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Sir Malcolm ARNOLD (1921-2006)
Ballet Music
Homage to the Queen - suite op. 42 (1953) [19:43]
Rinaldo and Armida - dance-drama in one act op. 49 (1954) [20:57]
Sweeney Todd - concert suite op. 68a (1959) (prepared 1984, David Ellis with composer) [20:16]
Electra - ballet in one act op. 79 (1963) [14:49]
BBC Philharmonic/Rumon Gamba
rec. Studio 7, New Broadcasting House, Manchester, 9-10, December 2008
CHANDOS CHAN 10550 [76:14]

Experience Classicsonline

 

 
This disc includes the bulk of Arnold’s ballet music. The only works not included here are Solitaire (1956) and The Three Musketeers, which was premièred in Bradford on the very evening that his death was announced. It will be noted that Chandos present these four works in chronological order, which seems a very sensible arrangement. All four works are characterised by a strong dramatic sense and vividly colourful orchestration together with fine melodic invention; in short, all the qualities that made Arnold such an effective composer of film music.
 
Homage to the Queen, which is heard here in the six-movement suite extracted by Arnold himself, was composed to a commission by the Royal Opera House as part of the celebrations to mark the coronation of Queen Elizabeth II. In his excellent note, Mervyn Cooke describes the backstage rivalry in which Arnold was unwittingly caught up. The music was choreographed by Frederick Ashton and was well received at first, it seems. However, the ballet fell into complete neglect within a year, until it was revived with new choreography in 2006 to mark the Queen’s eightieth birthday.
 
The music is very impressive. The first and last sections have unmistakable Waltonian overtones – and are none the worse for that. On the other hand, the exhilarating second section, ‘Dance of the Insects’, the brief ‘Fire Dance’, and the lovely, lyrical Pas de deux, which forms the fifth movement are quintessential Arnold. It’s all ripe stuff and it’s played with a marvellous mix of finesse and relish by Gamba and his excellent BBC orchestra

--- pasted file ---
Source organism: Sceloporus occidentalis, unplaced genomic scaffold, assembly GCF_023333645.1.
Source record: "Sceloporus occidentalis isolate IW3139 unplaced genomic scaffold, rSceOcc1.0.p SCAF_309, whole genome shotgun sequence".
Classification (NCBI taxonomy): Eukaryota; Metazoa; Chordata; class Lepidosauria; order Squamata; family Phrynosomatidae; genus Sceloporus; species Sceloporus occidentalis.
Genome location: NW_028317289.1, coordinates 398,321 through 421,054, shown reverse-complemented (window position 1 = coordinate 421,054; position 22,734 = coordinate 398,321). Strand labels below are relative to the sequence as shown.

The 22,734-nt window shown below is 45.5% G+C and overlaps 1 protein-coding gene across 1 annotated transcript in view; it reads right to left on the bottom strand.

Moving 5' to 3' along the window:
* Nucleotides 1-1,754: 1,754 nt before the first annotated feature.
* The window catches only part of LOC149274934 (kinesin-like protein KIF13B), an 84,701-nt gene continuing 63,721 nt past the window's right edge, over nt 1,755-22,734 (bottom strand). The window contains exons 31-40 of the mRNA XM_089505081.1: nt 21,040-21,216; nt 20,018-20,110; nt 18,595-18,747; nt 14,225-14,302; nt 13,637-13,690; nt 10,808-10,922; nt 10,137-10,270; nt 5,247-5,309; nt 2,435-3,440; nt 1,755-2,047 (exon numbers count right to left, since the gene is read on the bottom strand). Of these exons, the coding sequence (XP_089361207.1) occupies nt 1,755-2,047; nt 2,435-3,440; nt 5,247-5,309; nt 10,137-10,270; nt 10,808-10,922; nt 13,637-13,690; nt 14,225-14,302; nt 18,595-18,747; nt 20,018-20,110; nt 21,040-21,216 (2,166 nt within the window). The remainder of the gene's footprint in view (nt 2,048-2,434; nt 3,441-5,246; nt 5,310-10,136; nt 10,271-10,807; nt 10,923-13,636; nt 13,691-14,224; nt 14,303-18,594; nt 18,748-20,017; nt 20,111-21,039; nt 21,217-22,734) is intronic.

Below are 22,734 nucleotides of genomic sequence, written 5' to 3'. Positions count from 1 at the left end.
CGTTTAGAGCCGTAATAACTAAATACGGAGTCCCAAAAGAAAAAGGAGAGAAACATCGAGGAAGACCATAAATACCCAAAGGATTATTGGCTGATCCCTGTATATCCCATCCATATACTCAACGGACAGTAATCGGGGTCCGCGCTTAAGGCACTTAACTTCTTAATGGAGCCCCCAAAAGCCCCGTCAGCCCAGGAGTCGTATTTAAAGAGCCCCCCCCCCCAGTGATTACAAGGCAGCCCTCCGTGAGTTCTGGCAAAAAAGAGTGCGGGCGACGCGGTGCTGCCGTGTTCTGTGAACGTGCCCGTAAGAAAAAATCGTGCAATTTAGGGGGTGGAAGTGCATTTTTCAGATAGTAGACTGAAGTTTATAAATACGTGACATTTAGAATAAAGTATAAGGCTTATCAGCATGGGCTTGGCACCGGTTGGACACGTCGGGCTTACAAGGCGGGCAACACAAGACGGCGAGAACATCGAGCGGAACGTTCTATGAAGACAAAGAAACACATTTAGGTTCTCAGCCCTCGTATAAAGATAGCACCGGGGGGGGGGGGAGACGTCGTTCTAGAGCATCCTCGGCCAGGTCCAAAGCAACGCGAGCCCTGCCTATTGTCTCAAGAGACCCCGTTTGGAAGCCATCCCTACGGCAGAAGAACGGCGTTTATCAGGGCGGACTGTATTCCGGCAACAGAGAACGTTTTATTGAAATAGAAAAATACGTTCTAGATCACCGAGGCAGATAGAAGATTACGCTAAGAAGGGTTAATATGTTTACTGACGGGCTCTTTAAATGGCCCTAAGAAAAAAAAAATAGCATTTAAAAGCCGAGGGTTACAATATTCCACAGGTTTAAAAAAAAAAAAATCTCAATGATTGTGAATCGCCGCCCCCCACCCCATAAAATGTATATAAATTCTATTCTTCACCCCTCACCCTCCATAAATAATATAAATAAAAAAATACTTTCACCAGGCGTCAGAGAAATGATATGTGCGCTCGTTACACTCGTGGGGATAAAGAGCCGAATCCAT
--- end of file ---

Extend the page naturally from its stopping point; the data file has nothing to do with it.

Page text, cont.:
Ashton was also the choreographer of Rinaldo and Armida, which was commissioned by the Royal Opera House in the immediate wake of Homage to the Queen. The plot is based on an episode in a poem by the sixteenth century poet, Tasso. The enchantress Armida lures lovers to their doom but meets her own end when she falls for the mortal, Rinaldo. The ballet took the form of an extended pas de deux and it contains some strong and descriptive music, orchestrated with consummate skill. The performance here is full of conviction and Gamba realises the dramatic possibilities of the score very well indeed.
 
Sweeney Todd is described on the Malcolm Arnold website as a ballet but Mervyn Cooke refers to it as a “hybrid theatrical entertainment”, composed for the Royal Ballet’s touring company and first staged by them at the Shakespeare Memorial Theatre in Stratford-upon-Avon. The tale of the Demon Barber of Fleet Street has its macabre side but is also a richly slapstick invention at times and both sides come out in Arnold’s entertaining score. This is given here in a seven-movement suite arranged by David Ellis, working with the composer.
 
There’s a strong element of the Keystone Cops at times in this score and several passages recall the world of Beckus the Dandipratt. The dark side of the music is brought out most effectively but the sly, irreverent humour leaves the strongest impression. Unless you are allergic to Arnold’s musical sense of fun I defy you not to smile broadly at the cheeky melody of the second section (track 14); at the helter-skelter music a little later on (track 16); and at the trademark broad melody – complete with twittering birdsong at one point! – mingled with broad humour in the last section, (track 19). This score – and the superb performance on this disc – is a winner!